Personally, I think he meant it.

I also think he's a Hollywood personality, likely left wing on balance, as important politically, or as a moral spokesman, as Cindy Sheehan and the Dixie Chicks. But as he's got a platform, so his rants should be addressed

163 posted on 07/31/2006 3:32:31 PM PDT by SJackson (The PilgrimsóDoing the jobs Native Americans wouldn't do!)
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To: Xenalyte
Cartman drinks tequila?

Well...Cartman has, on occasion, done much worst.. :)

164 posted on 07/31/2006 3:42:07 PM PDT by skinkinthegrass (Just because you're paranoid, doesn't mean they aren't out to get you....... :^)
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To: SJackson

Dear SJackson,

"In Judaism would encompass a specific acknowledgement of the wrongs, directed to those who were harmed, as well as a sincere effort to undo the damage done. I'd be surprised if Christianity views it much differently."

Typically speaking, for Catholics, sacramental forgiveness and absolution are obtained through the use of the Sacrament of Reconciliation. Specificity of sin is only absolutely required in the Confessional. For a verbal insult, an apology to the specific individuals is nice, and may even be required as part of the penance imposed by a priest in the Confessional (although I'm not even sure that that could be required). It would be hard, in my own view, to wring from Catholic moral theology or pastoral practice that Mr. Gibson would have some absolute requirement to apologize generally and publicly to Jews for his anti-semitic statements.

Generally speaking, through the Sacrament of Reconciliation, the sinner reconciles with God, through the priest acting in the place and with the authority of Jesus Christ, and reconciles also with the community, through the agency of the priest acting as the pastor and leader of the community. Through ordination, the priest is made capable of being a channel of Divine forgiveness, and through the priest's position of authority in the Church hierarchy, the priest may act in the name of the community.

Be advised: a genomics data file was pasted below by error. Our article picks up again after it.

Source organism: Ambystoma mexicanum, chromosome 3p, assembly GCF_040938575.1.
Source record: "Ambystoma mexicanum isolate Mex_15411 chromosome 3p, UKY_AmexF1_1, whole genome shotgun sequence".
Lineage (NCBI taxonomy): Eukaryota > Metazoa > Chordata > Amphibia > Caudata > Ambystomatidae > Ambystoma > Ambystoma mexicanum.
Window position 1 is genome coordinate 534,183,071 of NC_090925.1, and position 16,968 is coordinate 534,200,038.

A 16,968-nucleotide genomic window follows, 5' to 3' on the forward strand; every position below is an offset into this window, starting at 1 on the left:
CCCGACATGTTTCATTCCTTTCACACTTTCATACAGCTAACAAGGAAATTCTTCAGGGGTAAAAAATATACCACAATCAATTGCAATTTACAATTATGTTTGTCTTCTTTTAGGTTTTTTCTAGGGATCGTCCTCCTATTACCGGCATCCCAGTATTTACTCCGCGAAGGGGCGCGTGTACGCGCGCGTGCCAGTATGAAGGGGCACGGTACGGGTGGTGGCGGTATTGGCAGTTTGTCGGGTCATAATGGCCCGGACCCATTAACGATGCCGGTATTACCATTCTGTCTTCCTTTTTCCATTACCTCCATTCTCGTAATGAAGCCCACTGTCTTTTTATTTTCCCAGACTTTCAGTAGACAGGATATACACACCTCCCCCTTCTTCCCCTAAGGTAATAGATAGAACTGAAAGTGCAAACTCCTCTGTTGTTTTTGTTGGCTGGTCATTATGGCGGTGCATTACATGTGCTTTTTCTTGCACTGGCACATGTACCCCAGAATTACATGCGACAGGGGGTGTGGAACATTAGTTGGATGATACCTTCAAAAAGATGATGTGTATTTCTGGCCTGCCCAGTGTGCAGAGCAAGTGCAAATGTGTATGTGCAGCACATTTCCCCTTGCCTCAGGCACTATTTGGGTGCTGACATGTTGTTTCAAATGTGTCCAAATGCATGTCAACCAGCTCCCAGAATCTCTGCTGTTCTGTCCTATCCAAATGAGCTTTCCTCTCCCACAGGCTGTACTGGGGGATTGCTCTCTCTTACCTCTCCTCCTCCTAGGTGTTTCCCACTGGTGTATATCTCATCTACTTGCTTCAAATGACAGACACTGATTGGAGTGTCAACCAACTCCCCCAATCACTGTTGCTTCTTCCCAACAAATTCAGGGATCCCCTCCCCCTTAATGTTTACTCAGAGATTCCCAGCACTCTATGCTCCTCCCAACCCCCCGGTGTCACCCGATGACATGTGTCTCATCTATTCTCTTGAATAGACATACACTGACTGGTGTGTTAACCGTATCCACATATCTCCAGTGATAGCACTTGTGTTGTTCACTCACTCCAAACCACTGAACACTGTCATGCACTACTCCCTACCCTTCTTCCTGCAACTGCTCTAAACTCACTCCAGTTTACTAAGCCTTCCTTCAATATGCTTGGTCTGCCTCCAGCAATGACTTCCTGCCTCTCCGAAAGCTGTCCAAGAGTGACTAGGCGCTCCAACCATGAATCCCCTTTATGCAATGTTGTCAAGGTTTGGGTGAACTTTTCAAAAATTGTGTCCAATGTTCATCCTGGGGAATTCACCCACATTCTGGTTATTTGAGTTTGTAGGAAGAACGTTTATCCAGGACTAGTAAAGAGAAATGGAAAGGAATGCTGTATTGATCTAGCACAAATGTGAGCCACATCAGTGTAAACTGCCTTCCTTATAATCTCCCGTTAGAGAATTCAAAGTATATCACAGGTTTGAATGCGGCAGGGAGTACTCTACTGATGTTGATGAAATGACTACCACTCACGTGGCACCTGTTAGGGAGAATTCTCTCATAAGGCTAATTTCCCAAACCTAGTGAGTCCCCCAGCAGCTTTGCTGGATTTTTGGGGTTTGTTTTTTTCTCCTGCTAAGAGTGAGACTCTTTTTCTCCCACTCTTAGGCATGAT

A perfectly acceptable and appropriate penance for a penitent who confesses sins like this may be to say some specific prayers, and make sure he gets to his AA meetings every night.

In that his comments weren't made publicly, but rather to a few individuals trying to arrest him, it seems harder to me to hold him accountable to a more specific public apoolgy. The details of his arrest and his statements were made public was beyond his control, and likely not in accord with his wishes.

As well, I don't know what personal apologies that Mr. Gibson has made in person, directly, to the arresting officers, but at this time, he may be prevented from doing so by legal issues. As it was, I was surprised that his attorneys let him say as much as he did.

As to whether or not Mr. Gibson is anti-semitic because his father is anti-semitic, I have my doubts. Frankly, the fact that when he got drunk this all came out suggests to me that part of what drove him to drink was the discrepancy between his love and admiration for his father and his inability to love and admire some of the bile that pours forth from his father.

Wine doesn't exactly give truth, but may point to repressed conflict. I think that's what we're seeing here.

I've experienced this a little bit in my own life, even if I'm not an alcoholic.


sitetest


165 posted on 07/31/2006 3:55:28 PM PDT by sitetest (If Roe is not overturned, no unborn child will ever be protected in law.)
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To: sitetest

Maybe what Mel Gibson needs is a direct line to God, you know like what it says in the Book of Hebrews, like for healing from his drinking addiction.